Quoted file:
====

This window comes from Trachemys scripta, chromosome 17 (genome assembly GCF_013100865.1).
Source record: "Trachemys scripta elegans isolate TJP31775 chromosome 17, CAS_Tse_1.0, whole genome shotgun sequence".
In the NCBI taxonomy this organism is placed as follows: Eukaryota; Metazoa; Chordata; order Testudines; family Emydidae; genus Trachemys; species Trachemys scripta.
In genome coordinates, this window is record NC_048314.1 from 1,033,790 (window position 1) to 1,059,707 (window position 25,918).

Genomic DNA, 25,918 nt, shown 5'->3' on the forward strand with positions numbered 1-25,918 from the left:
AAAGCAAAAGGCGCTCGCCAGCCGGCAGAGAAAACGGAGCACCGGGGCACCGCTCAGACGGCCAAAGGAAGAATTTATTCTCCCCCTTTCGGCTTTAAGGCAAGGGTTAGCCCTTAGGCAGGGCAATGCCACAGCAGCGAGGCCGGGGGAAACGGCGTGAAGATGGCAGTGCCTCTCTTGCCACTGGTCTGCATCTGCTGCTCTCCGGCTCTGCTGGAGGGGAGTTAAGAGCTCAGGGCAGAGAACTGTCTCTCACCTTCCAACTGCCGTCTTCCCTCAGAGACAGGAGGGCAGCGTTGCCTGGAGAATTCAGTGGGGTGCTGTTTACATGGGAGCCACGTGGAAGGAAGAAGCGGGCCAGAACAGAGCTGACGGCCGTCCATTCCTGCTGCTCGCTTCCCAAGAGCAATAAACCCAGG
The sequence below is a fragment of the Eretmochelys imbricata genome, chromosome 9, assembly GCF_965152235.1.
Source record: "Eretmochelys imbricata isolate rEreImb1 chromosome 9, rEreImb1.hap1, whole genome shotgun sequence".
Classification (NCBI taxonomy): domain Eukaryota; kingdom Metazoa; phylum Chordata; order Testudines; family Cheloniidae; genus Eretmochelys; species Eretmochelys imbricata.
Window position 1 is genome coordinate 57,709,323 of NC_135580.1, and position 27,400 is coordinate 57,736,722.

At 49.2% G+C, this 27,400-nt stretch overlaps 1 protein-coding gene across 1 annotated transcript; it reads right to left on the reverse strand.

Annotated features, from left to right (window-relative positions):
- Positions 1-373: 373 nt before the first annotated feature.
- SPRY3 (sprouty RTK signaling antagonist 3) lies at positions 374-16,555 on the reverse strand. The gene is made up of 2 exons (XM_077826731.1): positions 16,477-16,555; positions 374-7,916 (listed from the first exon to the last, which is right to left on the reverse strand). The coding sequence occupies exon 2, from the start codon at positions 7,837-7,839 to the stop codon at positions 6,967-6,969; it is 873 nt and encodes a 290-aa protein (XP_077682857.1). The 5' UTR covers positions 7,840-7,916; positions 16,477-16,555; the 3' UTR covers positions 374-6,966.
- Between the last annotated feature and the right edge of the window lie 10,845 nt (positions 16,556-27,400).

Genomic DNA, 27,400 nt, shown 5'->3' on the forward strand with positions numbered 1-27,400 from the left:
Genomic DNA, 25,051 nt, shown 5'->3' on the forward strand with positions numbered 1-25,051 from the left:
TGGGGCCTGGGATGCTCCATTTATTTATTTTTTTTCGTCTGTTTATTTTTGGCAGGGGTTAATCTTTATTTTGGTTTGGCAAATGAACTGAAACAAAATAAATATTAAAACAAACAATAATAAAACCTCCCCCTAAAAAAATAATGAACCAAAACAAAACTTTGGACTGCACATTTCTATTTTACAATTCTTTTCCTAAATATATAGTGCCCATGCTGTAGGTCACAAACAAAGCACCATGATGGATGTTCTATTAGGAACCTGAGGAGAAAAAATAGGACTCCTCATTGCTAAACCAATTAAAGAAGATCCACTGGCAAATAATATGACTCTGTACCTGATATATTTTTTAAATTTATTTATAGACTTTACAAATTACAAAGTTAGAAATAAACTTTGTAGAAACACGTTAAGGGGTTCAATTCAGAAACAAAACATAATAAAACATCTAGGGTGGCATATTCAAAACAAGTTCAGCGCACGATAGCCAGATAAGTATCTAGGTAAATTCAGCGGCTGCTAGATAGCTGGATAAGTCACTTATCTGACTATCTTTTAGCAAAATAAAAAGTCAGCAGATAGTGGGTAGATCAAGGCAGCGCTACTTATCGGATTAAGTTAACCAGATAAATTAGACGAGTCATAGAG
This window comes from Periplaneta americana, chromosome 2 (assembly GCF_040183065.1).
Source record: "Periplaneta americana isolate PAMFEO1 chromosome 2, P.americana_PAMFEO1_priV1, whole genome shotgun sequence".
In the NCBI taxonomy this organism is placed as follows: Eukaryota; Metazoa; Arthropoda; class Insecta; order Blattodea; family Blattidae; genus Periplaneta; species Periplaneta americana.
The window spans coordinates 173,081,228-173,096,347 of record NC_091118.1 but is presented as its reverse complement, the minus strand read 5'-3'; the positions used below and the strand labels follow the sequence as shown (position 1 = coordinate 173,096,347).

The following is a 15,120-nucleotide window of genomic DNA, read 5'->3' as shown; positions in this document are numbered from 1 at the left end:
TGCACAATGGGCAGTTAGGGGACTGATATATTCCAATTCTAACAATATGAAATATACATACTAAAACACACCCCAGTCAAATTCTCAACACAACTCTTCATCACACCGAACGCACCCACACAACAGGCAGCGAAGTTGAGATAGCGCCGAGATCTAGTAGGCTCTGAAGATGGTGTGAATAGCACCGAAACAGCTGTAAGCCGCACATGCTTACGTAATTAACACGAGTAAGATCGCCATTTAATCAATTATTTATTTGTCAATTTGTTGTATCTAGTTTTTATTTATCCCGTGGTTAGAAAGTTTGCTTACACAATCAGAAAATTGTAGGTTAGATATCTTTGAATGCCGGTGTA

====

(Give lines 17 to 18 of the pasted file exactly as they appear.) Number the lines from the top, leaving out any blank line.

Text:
Genomic DNA, 25,051 nt, shown 5'->3' on the forward strand with positions numbered 1-25,051 from the left:
TGGGGCCTGGGATGCTCCATTTATTTATTTTTTTTCGTCTGTTTATTTTTGGCAGGGGTTAATCTTTATTTTGGTTTGGCAAATGAACTGAAACAAAATAAATATTAAAACAAACAATAATAAAACCTCCCCCTAAAAAAATAATGAACCAAAACAAAACTTTGGACTGCACATTTCTATTTTACAATTCTTTTCCTAAATATATAGTGCCCATGCTGTAGGTCACAAACAAAGCACCATGATGGATGTTCTATTAGGAACCTGAGGAGAAAAAATAGGACTCCTCATTGCTAAACCAATTAAAGAAGATCCACTGGCAAATAATATGACTCTGTACCTGATATATTTTTTAAATTTATTTATAGACTTTACAAATTACAAAGTTAGAAATAAACTTTGTAGAAACACGTTAAGGGGTTCAATTCAGAAACAAAACATAATAAAACATCTAGGGTGGCATATTCAAAACAAGTTCAGCGCACGATAGCCAGATAAGTATCTAGGTAAATTCAGCGGCTGCTAGATAGCTGGATAAGTCACTTATCTGACTATCTTTTAGCAAAATAAAAAGTCAGCAGATAGTGGGTAGATCAAGGCAGCGCTACTTATCGGATTAAGTTAACCAGATAAATTAGACGAGTCATAGAG